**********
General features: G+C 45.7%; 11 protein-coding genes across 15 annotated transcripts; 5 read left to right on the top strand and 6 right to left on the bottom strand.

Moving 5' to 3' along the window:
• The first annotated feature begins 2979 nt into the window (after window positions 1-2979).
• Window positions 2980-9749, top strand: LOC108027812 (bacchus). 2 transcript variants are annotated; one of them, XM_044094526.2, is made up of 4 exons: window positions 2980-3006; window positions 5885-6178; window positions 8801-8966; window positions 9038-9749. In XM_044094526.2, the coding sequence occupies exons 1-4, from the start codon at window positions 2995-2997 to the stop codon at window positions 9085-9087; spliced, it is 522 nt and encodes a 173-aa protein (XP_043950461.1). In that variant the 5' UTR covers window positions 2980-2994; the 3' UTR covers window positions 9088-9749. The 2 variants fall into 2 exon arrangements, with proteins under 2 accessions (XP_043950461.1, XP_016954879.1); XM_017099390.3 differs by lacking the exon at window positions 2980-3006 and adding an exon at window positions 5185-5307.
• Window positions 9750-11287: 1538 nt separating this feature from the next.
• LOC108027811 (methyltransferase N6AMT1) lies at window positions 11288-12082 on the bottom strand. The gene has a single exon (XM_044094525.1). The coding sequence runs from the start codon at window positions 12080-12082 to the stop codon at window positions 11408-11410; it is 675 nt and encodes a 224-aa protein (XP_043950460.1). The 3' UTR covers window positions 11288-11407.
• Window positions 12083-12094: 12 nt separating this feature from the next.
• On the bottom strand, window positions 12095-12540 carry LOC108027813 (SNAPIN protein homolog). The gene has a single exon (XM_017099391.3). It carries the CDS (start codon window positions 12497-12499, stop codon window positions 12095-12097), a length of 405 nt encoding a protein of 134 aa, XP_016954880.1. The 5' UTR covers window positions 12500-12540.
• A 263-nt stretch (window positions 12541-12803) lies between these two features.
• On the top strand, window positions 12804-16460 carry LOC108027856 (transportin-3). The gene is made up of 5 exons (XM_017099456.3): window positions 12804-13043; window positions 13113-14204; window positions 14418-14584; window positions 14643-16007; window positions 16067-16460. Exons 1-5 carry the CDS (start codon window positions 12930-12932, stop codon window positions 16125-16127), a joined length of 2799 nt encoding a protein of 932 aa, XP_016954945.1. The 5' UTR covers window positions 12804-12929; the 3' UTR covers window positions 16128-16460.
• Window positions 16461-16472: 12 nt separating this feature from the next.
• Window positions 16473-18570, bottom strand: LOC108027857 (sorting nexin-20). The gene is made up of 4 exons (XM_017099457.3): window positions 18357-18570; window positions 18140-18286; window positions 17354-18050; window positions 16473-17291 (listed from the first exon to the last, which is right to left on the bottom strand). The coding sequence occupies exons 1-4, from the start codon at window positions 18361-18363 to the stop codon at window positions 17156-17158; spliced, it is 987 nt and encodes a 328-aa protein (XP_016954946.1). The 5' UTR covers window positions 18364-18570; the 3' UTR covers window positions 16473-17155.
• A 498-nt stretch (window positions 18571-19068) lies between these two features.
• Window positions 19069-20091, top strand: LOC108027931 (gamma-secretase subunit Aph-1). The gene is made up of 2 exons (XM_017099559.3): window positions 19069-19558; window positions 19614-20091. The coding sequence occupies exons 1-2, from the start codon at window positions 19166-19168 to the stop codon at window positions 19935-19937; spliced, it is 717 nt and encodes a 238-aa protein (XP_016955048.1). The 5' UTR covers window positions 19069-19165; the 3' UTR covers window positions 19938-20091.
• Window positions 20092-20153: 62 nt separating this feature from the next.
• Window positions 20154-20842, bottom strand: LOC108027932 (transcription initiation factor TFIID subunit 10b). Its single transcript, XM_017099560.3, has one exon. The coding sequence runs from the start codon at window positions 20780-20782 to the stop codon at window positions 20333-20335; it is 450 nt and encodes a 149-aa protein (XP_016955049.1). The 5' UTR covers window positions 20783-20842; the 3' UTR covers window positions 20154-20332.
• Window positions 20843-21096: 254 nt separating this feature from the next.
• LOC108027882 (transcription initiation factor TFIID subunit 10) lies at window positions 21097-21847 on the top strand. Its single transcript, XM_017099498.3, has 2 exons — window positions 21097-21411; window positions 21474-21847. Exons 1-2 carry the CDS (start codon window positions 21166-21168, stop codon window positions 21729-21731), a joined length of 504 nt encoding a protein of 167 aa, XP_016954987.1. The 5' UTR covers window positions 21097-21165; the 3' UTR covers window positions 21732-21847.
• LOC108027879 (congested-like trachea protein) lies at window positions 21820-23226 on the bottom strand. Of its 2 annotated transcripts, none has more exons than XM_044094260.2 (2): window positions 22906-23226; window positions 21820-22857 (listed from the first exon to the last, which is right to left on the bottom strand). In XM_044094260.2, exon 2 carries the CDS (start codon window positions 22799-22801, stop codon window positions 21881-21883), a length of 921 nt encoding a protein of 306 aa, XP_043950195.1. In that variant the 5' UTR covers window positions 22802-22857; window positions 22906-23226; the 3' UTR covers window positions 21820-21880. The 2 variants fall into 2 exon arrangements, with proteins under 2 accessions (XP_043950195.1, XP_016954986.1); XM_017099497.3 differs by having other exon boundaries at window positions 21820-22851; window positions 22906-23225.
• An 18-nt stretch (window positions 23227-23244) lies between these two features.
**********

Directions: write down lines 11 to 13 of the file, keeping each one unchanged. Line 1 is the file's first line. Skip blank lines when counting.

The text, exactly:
• Window positions 16461-16472: 12 nt separating this feature from the next.
• Window positions 16473-18570, bottom strand: LOC108027857 (sorting nexin-20). The gene is made up of 4 exons (XM_017099457.3): window positions 18357-18570; window positions 18140-18286; window positions 17354-18050; window positions 16473-17291 (listed from the first exon to the last, which is right to left on the bottom strand). The coding sequence occupies exons 1-4, from the start codon at window positions 18361-18363 to the stop codon at window positions 17156-17158; spliced, it is 987 nt and encodes a 328-aa protein (XP_016954946.1). The 5' UTR covers window positions 18364-18570; the 3' UTR covers window positions 16473-17155.
• A 498-nt stretch (window positions 18571-19068) lies between these two features.